Page covers the north-eastern corner of New South Wales beyond the Tweed and Byron-oriented seat of Richmond. The main population centres are Ballina on the coast, Lismore and Casino further inland, and Grafton to the south. The electorate was created with the enlargement of parliament in 1984, from an area which had historically been divided between Richmond and Cowper. At the 1993 redistribution it exchanged Ballina for Nimbin and its counter-cultural surrounds, but these changes were respectively reversed at the 2001 and 2007 redistributions. The electorate has newly absorbed Wollongbar and Alstonville, inland of Ballina, from Richmond.
Demographically, Page ranks near the bottom in the nation for median family income and near the top for unemployment. It is also marked by large numbers of older voters and a correspondingly small number of mortgage payers. Labor’s strongest area is Lismore, the remainder providing fairly consistent support for the Nationals. Lismore and the coastal north-east went against the grain in swinging to Labor at the 2004 election, a spillover of the local trend that saw Labor’s Justine Elliot unseat Larry Anthony in Richmond. My maps of booth vote and swing results can be viewed at Crikey.
Page was won on its creation by Ian Robinson, who had held Cowper for the National/Country Party since 1963. Like his party leader Charles Blunt in Richmond, Robinson was a surprise casualty of the 1990 election, at which he was unseated by Labor’s Harry Woods following a 5.2 per cent swing. Woods held on in 1993 by 193 votes before inevitably suffering defeat in 1996. The new Nationals member was Ian Causley, previously member for the state seat of Clarence which Harry Woods then proceeded to win at the by-election to fill Causley’s vacancy. Page did not swing greatly on Causley’s watch, but the Nationals have benefited from redistributions which added 1.0 per cent to the margin in 2001 and 1.3 per cent this time (from 4.2 per cent to 5.5 per cent).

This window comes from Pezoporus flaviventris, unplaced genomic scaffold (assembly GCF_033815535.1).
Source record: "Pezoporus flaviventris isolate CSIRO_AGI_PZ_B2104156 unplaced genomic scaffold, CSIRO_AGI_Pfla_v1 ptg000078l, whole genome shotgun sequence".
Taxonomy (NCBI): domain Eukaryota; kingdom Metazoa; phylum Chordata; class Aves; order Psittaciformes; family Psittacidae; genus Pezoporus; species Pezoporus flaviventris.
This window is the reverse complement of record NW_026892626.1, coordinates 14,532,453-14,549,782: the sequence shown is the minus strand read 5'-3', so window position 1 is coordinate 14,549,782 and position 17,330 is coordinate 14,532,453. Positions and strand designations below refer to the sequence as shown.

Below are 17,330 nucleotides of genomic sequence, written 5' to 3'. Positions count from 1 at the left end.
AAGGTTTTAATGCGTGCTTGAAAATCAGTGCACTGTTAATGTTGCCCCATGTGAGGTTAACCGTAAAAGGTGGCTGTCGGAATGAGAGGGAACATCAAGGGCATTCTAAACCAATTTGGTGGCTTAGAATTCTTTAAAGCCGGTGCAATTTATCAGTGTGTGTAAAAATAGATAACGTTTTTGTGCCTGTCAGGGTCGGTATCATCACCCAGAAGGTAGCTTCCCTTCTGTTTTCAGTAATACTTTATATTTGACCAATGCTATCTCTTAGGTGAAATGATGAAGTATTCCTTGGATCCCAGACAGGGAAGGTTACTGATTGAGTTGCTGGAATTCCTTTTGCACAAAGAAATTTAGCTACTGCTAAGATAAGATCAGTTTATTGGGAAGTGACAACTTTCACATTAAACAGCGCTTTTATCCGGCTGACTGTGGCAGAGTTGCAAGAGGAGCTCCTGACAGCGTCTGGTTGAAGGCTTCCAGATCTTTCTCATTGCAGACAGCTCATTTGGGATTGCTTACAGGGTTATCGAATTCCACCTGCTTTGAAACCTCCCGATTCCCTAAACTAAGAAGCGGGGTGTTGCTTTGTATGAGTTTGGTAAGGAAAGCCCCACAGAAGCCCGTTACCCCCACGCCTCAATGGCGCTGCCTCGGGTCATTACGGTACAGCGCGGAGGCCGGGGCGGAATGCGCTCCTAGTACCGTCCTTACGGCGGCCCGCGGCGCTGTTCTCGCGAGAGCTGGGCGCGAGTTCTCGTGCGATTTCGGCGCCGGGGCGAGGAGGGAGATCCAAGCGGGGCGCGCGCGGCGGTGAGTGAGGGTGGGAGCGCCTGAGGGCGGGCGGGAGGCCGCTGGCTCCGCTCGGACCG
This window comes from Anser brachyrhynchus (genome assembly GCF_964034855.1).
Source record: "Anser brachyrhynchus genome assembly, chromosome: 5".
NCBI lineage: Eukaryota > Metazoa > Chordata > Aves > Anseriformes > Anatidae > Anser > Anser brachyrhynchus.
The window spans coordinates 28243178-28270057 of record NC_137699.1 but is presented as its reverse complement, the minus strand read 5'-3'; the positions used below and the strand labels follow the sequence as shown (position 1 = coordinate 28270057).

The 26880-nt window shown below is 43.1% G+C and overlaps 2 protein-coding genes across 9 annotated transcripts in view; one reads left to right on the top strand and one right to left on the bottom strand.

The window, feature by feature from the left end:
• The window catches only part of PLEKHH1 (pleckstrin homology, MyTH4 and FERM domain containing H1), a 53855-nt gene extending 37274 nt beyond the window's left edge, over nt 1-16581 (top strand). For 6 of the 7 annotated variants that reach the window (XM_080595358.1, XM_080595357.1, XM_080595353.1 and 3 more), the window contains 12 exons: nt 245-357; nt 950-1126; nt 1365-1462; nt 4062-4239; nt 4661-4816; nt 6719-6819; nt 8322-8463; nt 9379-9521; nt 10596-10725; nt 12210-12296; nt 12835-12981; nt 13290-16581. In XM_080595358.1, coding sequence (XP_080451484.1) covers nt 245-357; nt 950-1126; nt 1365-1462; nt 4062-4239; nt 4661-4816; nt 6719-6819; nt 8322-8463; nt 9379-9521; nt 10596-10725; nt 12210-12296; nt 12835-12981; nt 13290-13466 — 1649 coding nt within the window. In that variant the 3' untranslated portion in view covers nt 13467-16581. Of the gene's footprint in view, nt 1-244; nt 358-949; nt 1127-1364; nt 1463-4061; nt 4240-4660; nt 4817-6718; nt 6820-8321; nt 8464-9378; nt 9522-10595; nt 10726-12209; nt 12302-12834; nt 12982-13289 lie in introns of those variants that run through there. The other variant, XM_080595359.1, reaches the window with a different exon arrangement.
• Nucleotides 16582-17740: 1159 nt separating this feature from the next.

With Causley now retiring, the Nationals have nominated Chris Gulaptis (right), a surveyor and Clarence Valley councillor of Macedonian extraction. Gulaptis won over half the first preference vote at preselection ahead of Kyogle mayor Ernie Bennett, Ballina councillor Sharon Cadwallader, radio presenter Neil Marks and Lennox Head GP Sue Page (not part of the Earle and Don Page clan), who has had to settle for the less promising prospect of Richmond. The field originally included former cabinet minister Larry Anthony, who was defeated in Richmond in 2004, but he withdrew in March saying the ambition’s there but the impact it would have had on the family would have been just too much for them.
Labor’s candidate is Janelle Saffin (left), who was a Lismore-based member of the state upper house from 1995 until the 2003 state election, when she withdrew from preselection after it became apparent she would not retain a winnable position on the ticket. She then resumed work as a human rights lawyer, taking up a position in East Timor in 2006 as adviser to Jose Ramos Horta. Saffin won the Page preselection ahead of Peter Lanyon, Labor’s state candidate for Lismore in 2003 and 2007, Southern Cross University lecturer Isaac Smith and law student Adam Atkins. There were reports the state executive wished to override the rank-and-file ballot process and install Clarence mayor Ian Tiley as candidate, but this evidently failed to win support from the federal executive.
Labor’s optimism about its prospects on the north coast was indicated when it dumped its candidate for Cowper, having come to the view that the seat could be won with a sufficiently appealing candidate. Kevin Rudd has twice visited Page in the past fortnight, making a health policy announcement in Grafton last week and appearing in Ballina on Tuesday to promise $1.5 billion in upgrades to the Pacific Highway. The Prime Minister appeared in Grafton three days before the election was called, announcing $1 billion in Pacific Highway funding and $18 million to upgrade the town’s base hospital if a local board was established to run it. Yesterday saw a visit from Mark Vaile, who promised to fully fund a bypass at Alstonville (matching an earlier commitment from Labor) and upgrade the Bruxner Highway intersection as part of the government’s plans for the Pacific Highway.